Friday, May 03, 2013

Why All Believers, Not Just Pastors, Should Study the Pastoral Epistles

While preparing to teach on the Pastoral Epistles (1 and 2 Timothy, and Titus), I found some helpful thoughts from the commentaries of both William Hendrickson and Matthew Henry on why we should study them. [1] Below is an amalgamation of both of their ideas, along with some of my own. We can clearly see that the pastorals have great value to all believers, even if we aren’t pastors.

1. The Pastorals bring clarity to church life.

What should public worship look like? What things can be a part of worship? Singing? A Choir? Instruments? Led by men? Women? Offering? What should that look like?

What about the Ordinances/Sacraments? What are they? How many are there? Catholics say 7. Some say foot-washing should be one. We Baptists say two: Baptism and Lord’s Supper. But why? What about the Lord’s Supper? How often do we observe? What does it mean? Who can partake? Any Believer, or only our members?

What about church membership? Is that biblical? What does it take to be a member? What does it take to lose membership?

Should there be teaching? If so, what should it look like? Preaching or Bible study? By men, or women? What qualifications must a man have to be a pastor or elder? Is there a difference between those two offices? What roles can women fill in church life? How should pastoral care be administered among the body? Counseling? Ministry to young men? Aged women? Young women?

2. The Pastorals stress sound doctrine.

Is the Bible the word of God, or is it just a testament to revelation? Is it true that it makes no difference what a person believes, as long as he or she believes it sincerely?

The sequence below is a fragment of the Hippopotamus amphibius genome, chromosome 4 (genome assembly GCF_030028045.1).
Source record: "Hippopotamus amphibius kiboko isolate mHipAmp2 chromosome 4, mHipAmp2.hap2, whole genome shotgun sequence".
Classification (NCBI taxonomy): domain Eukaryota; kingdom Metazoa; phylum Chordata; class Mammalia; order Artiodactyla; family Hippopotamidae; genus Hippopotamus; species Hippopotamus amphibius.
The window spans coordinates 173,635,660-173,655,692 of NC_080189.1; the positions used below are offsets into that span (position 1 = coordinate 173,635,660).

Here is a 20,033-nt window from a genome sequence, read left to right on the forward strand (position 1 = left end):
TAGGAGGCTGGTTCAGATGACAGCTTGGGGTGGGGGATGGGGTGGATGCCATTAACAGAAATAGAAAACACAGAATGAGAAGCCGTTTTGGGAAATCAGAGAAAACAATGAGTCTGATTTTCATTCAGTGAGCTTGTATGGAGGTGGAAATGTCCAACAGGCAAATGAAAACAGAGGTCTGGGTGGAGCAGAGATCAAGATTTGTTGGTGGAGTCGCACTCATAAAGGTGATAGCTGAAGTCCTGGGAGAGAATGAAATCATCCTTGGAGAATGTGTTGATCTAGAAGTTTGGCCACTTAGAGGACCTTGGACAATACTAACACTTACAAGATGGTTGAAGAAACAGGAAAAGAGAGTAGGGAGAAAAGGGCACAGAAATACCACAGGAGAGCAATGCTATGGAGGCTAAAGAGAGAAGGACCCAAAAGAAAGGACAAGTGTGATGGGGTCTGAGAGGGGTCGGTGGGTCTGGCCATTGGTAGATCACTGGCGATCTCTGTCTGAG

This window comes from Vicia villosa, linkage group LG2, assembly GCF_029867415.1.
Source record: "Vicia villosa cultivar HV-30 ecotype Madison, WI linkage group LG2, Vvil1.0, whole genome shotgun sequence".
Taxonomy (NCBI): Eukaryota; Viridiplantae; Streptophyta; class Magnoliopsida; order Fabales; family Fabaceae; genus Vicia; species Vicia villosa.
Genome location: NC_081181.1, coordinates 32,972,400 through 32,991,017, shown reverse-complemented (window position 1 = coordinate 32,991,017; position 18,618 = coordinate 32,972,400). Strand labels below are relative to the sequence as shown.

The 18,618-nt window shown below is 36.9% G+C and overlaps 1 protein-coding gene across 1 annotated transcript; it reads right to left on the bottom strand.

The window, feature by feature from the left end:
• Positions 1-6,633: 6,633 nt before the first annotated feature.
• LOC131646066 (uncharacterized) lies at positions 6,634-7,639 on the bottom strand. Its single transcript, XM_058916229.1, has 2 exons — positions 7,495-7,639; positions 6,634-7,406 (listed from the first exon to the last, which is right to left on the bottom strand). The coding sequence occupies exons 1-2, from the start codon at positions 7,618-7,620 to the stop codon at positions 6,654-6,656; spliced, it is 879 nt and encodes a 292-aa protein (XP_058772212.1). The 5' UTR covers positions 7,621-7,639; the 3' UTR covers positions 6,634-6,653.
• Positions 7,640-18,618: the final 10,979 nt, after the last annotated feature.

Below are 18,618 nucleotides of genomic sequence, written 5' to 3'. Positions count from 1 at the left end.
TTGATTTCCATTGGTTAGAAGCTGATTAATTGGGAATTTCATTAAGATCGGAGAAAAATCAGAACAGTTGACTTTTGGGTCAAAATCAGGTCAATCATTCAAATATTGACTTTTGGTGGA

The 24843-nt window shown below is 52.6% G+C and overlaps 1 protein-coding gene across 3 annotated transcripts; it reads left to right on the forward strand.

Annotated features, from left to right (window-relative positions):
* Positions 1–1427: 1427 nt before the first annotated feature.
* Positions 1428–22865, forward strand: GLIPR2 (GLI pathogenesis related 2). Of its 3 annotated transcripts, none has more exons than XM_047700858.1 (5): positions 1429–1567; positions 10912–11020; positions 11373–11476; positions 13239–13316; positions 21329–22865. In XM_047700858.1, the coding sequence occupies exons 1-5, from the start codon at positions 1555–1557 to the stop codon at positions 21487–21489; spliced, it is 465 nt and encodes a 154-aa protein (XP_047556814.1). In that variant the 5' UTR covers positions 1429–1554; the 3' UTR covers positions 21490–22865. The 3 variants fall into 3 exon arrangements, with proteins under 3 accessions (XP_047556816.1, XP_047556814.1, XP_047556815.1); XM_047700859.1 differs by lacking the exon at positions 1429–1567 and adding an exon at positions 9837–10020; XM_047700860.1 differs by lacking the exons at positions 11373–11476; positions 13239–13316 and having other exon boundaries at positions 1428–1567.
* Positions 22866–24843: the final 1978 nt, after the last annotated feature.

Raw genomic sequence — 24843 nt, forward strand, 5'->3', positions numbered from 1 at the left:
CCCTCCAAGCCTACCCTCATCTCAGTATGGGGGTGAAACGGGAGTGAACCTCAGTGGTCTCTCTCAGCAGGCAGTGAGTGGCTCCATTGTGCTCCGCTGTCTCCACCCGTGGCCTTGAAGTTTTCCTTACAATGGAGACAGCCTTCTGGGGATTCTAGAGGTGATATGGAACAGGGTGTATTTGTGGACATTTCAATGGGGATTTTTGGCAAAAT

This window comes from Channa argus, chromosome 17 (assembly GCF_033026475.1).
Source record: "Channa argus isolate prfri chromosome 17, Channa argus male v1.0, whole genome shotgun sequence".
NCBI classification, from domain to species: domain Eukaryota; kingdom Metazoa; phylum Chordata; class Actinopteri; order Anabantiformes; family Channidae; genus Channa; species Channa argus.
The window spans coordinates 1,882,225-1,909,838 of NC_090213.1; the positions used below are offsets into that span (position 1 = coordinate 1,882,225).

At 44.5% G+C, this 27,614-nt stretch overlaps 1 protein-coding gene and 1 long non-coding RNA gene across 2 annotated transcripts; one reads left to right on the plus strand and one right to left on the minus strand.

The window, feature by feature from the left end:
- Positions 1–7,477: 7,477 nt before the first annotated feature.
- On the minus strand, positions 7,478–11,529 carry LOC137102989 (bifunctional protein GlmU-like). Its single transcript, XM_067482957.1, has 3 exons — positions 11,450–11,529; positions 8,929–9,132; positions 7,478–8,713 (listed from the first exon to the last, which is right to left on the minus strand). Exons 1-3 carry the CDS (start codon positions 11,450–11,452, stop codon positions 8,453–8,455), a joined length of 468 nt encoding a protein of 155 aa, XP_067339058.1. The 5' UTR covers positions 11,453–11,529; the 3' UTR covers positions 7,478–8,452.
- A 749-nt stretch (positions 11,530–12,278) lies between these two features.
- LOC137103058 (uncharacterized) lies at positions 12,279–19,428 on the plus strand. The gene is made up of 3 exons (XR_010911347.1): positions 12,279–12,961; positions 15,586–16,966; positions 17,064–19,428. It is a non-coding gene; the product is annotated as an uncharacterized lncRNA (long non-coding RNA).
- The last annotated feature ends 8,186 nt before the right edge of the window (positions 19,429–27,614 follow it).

If doctrine does matter, what happens when someone holds wrong doctrine? How must one deal with heretics?

3. The Pastoral Epistles demand consecrated living.

Is it possible for a person to have sound doctrine but corrupt practices? Should growth in holiness be a concern of the church, or is that a private matter between God and us? Must evil men be disciplined? If so, how soon? How should it take place?

4. The Pastoral Epistles answer the question, “Are Creeds of any value?”

This one has fallen onto hard times recently, especially among Baptists. But, historically, Baptists have been a very creedal, or confessional, people. We had both the 1st and 2nd London Baptist Confessions (1644 and 1689, respectively), which were drawn up in continuity with the Savoy Declaration and the Westminster Confession.  Later, American Baptists drew up the Philadelphia Baptist Confession (1742), the New Hampshire Baptist Confession (1833), the Abstract of Principles (1858), and the Baptist Faith and Message (1925, 1963, and 2000), among others.

Do we have biblical precedent for creeds and confessions? Did the early church believe in creedal formulations, pithy sayings, and other means of transmitting the truth of the gospel to enquirers and to the youth? Were there any hymns? Is the slogan, “No Creed but Christ,” in harmony with the teaching of the Pastoral Epistles?

5. The Pastoral Epistles tell us about the closing activities and events in the life of Paul.

Does Acts tell us Paul’s whole story? Or can we fill in more details about Paul’s ministry? These are the last letters to be written by Paul, and as such, they carry wisdom and perspective that Paul had gained throughout the course of his ministry. We can garner bits of wisdom that help form our missiology, evangelistic, and church planting strategies, because these were letters written from one of the earliest and greatest church planters (Paul) to a couple of his younger protégés (Timothy and Titus).